Tom Watson tapped in his final putt on the 18th green today at the Merion Golf Club and smiled in acknowledgement of the applause coming from the gallery. The applause was artificial. So was the smile. Tom Watson was upset.
Through 14 holes today he was one under par, close to the leaders, playing steady, unspectacular golf. He was two under par for the tournament and there were only five players ahead of him.
Then came 15, probably the easiest of Merion's last five holes, a 378-yard par 4. Like most players, Watson hit a three-wood.
Now, with one horrid swing, Watson took him out of contention. He duck-hooked the ball off the tee and it flew over the rough and beyond the out-of-bounds stakes.
Watson stood still for a moment, a grimace on his face.He knew immediately that he had just about finished himself for a 10th straight time in the tournament he wants to win above all others.
He teed up the ball again and this time found the fairway. He hit a wedge to the back of the green, 30 feet from the pin. From there, he three-putted from a triple-bogey 7. Just like that, Watson was eight shots behind George Burns.
He fought back briefly, with a birdie at 16, but missed the green at 17 for another bogey, then three-putted 18 for 73, leaving him at two over par, 212.
Watson quickly signed his scorecard, then instead of taking the normal path to the locker room, he walked off the front of the green to the area where vans pick up players to take them to the driving range.
A couple of youngsters ran up and asked for autographs. "Not right now," Watson said quietly. A couple of reporters arrived. "I've got to go right to the range," Watson said. "I can't talk now."
His tone was even but his eyes were burning with frustration. It grew worse when the woman sitting in the waiting van informed him that she wasn't going to the range and he would have to wait.
Watson walked behind a restraining barrier to avoid the autograph seekers. A little girl made it past the security guard for a moment and held her program out to Watson. He smiled, leaned down and signed.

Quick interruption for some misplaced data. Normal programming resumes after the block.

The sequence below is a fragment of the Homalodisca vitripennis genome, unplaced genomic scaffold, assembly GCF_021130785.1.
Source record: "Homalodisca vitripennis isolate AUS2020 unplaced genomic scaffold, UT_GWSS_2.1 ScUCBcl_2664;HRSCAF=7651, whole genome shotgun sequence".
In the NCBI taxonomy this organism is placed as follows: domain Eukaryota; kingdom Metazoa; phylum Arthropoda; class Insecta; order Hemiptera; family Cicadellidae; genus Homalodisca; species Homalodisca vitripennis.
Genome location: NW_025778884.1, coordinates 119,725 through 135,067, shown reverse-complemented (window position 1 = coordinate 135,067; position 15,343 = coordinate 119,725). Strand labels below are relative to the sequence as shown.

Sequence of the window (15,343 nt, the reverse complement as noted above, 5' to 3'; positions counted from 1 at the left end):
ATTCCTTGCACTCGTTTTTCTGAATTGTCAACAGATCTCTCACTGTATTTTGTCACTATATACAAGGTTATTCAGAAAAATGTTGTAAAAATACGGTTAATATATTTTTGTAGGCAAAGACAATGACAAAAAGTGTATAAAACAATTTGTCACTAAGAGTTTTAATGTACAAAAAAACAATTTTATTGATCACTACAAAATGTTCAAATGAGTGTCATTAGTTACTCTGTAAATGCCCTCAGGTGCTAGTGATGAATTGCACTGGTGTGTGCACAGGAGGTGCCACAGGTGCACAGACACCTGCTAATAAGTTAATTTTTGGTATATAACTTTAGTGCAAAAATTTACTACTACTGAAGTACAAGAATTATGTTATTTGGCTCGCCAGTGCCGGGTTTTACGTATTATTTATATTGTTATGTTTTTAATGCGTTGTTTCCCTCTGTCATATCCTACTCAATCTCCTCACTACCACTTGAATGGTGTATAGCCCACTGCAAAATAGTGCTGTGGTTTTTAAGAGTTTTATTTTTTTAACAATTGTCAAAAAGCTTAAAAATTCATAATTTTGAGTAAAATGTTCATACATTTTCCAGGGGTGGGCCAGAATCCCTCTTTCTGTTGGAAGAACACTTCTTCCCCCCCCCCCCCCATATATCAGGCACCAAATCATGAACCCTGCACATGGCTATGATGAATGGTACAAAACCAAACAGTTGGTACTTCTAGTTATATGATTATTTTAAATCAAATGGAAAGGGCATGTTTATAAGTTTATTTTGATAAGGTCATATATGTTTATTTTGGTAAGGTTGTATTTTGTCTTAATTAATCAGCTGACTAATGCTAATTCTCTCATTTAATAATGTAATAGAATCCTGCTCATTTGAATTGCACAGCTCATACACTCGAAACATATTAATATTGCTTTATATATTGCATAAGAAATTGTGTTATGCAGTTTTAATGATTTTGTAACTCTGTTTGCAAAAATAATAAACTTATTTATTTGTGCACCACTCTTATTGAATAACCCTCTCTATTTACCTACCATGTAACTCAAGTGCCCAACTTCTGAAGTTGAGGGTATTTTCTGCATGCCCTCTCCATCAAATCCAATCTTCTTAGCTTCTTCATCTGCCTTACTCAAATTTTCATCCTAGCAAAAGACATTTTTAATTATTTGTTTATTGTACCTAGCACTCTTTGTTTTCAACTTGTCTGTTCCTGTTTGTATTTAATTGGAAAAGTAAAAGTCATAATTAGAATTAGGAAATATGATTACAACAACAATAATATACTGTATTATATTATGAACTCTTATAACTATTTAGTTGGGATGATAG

"I just didn't play well," he said, too polite to refuse to answer questions when he had nowhere to escape. "I hit a bad shot at 15. The last five holes are the only part of this course that are tough, the rest is pretty easy.
"This course needs Open conditions to be tough. Today, with the rain, there aren't Open conditions, the greens aren't very fast. There should be a lot of low scores out there."
USGA official P.J. Boatwright came by. "P.J.," Watson said, trying to sound enthusiastic. "Had fun out there today, it's fun to play that fast. We got around in about 3 hours and 20 minutes."
Someone asked Watson if he was going to the range to take out his frustrations. "No, that's not it," Watson insisted. "I've got an idea about something and I want to get out-there and work on it before it rains."
Then, finally he let some frustration show. "I'd be out there now, if I could get a van out here."
The van arrived and Watson was gone. In more ways than one.
Jim Thorpe, the Thursday leader, had a solid 70 that left him at one under par 209. Given Thorpe's record this year ($7,146 in earnings) his spot in the top 10 through 54 holes is remarkable.
"I felt like I could have been in with a better round but I couldn't make the putts today," Thorpe said. "Playing this well is going to build my confidence for the rest of the year."
Thorpe said today's round was much easier after suffering with first-round leader jitters on Friday. "I was much calmer today, I wasn't nervous like Friday. I slept a lot better last night."